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Contract help please

(10 Posts)
ilove Thu 03-Mar-16 17:26:41


Has anyone a link to a standard nanny contract please, I'm Ofsted registered and am in talks with a family who want me to start in September, so I need to take a deposit to secure the place etc.

Thanks, I'm new to this!!!

Gusthetheatrecat Thu 03-Mar-16 18:00:56

I don't think taking a deposit is standard for a nanny - sounds more like a childminder thing to me. I never took a deposit from the organisations that offered me jobs to secure my time before I started with them! And normally the parents as your employers will supply you with a contract (though I guess a standard contract might be a helpful point of reference for you to compare against if you have any queries about any of the terms they are offering?)

ilove Thu 03-Mar-16 18:05:06

They won't be my employers, I'm self employed as I will be working for more than one family at a time. I read online that it is standard for them to pay a deposit to secure my services as they don't want me until September?

Yerazig Thu 03-Mar-16 18:22:51

It's not necessary standard but if you meet the guidelines to be self employed. Then like a childminder/nursery it's up to you to set the guidelines and rules. And if you want a deposit they either pay up so they can Guarantee you will be free or they don't.

Akire Thu 03-Mar-16 18:27:53

Just write your own. I employ carers I have to write my own to include everything. You want to include personal things like what happens on holidays when you can book holidays, sick days paid if any etc.

Not sure of deposit either- by all means get them to sign a contract and if they breach it you have rights but don't see how paying a deposit prevents that except to make a reduction on your first months pay.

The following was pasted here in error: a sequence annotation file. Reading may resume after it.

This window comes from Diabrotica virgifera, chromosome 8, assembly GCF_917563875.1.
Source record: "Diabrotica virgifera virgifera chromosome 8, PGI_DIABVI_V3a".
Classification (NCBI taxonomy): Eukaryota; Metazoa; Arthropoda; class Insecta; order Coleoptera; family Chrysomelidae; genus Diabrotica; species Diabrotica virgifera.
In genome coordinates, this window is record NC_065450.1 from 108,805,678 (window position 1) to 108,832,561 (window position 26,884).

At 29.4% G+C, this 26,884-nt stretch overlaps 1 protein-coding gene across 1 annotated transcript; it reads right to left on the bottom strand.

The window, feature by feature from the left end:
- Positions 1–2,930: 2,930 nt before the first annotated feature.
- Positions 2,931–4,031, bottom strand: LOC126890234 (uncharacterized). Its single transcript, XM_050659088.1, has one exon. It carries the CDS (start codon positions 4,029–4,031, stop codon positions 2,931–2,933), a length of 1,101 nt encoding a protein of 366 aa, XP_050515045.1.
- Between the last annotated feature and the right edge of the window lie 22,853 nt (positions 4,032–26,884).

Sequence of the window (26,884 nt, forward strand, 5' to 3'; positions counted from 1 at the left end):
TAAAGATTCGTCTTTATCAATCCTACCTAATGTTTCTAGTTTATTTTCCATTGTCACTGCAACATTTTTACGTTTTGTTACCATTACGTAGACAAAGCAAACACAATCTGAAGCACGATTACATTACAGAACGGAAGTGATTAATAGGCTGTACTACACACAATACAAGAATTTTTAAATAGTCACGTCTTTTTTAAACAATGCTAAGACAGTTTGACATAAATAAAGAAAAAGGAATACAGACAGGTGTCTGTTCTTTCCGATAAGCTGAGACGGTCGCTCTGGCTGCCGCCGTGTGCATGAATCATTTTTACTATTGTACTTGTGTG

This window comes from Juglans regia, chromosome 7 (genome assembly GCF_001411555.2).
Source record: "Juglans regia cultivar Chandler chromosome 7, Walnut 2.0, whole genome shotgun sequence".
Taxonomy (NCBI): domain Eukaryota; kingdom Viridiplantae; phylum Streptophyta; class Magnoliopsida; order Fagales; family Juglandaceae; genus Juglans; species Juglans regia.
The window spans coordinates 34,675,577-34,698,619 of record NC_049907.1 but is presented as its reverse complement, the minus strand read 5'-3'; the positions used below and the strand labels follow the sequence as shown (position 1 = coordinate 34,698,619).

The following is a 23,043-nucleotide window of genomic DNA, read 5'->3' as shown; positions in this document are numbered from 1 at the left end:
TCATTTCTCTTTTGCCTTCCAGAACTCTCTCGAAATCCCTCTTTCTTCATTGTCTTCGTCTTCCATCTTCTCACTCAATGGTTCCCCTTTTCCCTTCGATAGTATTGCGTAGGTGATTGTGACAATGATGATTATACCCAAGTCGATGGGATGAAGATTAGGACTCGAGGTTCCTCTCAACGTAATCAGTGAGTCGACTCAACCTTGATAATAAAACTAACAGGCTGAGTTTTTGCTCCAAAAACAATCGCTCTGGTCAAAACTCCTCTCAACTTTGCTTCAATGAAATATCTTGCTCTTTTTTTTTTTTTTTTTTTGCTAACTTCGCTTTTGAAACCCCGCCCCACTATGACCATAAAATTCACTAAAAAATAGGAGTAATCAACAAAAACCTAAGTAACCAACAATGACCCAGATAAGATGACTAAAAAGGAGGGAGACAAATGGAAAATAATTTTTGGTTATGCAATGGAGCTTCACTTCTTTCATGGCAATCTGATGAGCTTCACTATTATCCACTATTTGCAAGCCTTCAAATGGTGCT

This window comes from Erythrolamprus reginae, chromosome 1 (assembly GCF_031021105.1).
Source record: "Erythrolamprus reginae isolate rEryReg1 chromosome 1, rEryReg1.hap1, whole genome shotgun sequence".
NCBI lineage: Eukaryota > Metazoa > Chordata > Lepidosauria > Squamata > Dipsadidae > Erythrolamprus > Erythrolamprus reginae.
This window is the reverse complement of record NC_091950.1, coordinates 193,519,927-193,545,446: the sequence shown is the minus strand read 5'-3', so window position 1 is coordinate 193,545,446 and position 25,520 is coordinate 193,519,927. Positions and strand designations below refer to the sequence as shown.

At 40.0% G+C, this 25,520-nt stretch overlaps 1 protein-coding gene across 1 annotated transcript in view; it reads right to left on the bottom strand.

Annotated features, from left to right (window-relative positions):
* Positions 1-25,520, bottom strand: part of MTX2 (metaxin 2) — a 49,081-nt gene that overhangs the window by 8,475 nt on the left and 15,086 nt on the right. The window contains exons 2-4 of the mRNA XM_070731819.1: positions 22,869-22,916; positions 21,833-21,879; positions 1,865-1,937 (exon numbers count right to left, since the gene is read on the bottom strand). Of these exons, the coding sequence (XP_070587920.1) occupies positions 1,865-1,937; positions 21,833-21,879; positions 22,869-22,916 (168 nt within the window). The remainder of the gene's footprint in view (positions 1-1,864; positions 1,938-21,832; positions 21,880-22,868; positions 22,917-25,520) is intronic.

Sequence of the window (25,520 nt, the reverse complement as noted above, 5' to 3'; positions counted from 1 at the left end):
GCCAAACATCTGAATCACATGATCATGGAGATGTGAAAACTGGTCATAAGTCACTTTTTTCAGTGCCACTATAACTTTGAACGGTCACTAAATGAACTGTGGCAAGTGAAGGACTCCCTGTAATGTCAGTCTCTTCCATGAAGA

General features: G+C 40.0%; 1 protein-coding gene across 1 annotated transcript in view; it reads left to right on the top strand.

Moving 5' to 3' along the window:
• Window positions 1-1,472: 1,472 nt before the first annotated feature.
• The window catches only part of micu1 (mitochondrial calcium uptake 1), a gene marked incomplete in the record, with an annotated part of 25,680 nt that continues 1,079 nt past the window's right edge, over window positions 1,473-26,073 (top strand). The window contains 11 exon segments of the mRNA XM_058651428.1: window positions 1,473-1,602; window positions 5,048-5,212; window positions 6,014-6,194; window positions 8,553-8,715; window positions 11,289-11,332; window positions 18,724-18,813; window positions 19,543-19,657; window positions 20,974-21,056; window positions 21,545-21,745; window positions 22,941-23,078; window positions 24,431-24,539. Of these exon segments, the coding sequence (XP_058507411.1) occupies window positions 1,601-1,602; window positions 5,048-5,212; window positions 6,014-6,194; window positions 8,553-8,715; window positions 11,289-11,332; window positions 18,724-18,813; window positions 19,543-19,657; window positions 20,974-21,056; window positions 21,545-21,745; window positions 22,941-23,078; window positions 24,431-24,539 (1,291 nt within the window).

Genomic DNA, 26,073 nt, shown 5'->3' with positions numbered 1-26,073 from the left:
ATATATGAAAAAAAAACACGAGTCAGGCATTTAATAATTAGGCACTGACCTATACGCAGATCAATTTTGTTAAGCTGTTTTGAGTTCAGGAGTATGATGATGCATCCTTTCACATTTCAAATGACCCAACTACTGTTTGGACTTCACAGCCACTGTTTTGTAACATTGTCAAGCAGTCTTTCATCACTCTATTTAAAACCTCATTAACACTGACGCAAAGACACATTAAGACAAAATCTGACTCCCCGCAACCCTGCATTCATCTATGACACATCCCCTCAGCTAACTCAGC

Cindy34 Thu 03-Mar-16 19:05:50

A contract of employment won't help if you are self employed. You would be wanting terms of business.

Are you sure you can be self employed? Working for more than one family would not in itself make you self employed, many people have multiple part time jobs where they are an employee. I would be careful about the employment status and check it out, perhaps even getting a decision from HMRC.

As someone running their own business you would decide your own terms, so make a list of the things you will do and won't do for the fee you are proposing to charge. Think about timing, how much notice do you require if they want to book you, how much notice for cancelling a booking. How much notice you will give them if you have accepted a booking but now wish to cancel that, such as because you are on holiday. Think about what happens if they fail to pay you, how much time would you give them to pay, what action would you take and when. Have a look at various books and websites about running your own business to see if they give any help with how to create your terms of business.

Cindy34 Thu 03-Mar-16 19:08:54

The deposit thing is something that childminders and nurseries do as they have limited childcare places. Not sure how it would work for you but maybe it could. I would not call it a deposit, that sounds like something that can be repaid. I would call it a retainer. It is a fee charged now which prevents you from taking other work - but is that what you want? Is it what they would want? Seems a bit odd to me to pay for childcare but not to use it. September is quite far off, lots of things could happen between now and then.

ilove Thu 03-Mar-16 20:17:50

I work for several families and have no set hours with any of them, I spoke to HMRC and I'm definitely self employed as I also do agency work for several agencies. The new family need term time only, varying shifts, and the deposit to hold their place - or retainer - will be knocked off their final month fee. there is next to no Ofsted availability where I live for childcare' so they want to make sure they have me booked (their words not mine haha)

Thanks for all your help xxx

Cindy34 Thu 03-Mar-16 20:53:17

Why would you knock it off their final month fee? Is it not more like them paying to secure that you will be available for when they want to start?

ilove Thu 03-Mar-16 21:51:58

Yes it is them paying to secure me keeping myself free for them, but I don't intend to keep it unless they cancel me at very short notice

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